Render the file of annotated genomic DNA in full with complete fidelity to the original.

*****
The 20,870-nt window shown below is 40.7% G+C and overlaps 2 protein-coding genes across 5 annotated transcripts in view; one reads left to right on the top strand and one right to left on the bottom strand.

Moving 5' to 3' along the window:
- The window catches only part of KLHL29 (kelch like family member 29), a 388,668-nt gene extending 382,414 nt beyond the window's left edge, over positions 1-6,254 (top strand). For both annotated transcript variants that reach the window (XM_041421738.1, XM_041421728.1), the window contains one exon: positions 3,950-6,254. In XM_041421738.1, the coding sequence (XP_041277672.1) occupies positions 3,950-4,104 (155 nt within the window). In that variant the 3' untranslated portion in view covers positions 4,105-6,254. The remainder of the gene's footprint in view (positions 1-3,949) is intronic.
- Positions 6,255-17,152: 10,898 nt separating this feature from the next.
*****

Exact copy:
The 20,870-nt window shown below is 40.7% G+C and overlaps 2 protein-coding genes across 5 annotated transcripts in view; one reads left to right on the top strand and one right to left on the bottom strand.

Moving 5' to 3' along the window:
- The window catches only part of KLHL29 (kelch like family member 29), a 388,668-nt gene extending 382,414 nt beyond the window's left edge, over positions 1-6,254 (top strand). For both annotated transcript variants that reach the window (XM_041421738.1, XM_041421728.1), the window contains one exon: positions 3,950-6,254. In XM_041421738.1, the coding sequence (XP_041277672.1) occupies positions 3,950-4,104 (155 nt within the window). In that variant the 3' untranslated portion in view covers positions 4,105-6,254. The remainder of the gene's footprint in view (positions 1-3,949) is intronic.
- Positions 6,255-17,152: 10,898 nt separating this feature from the next.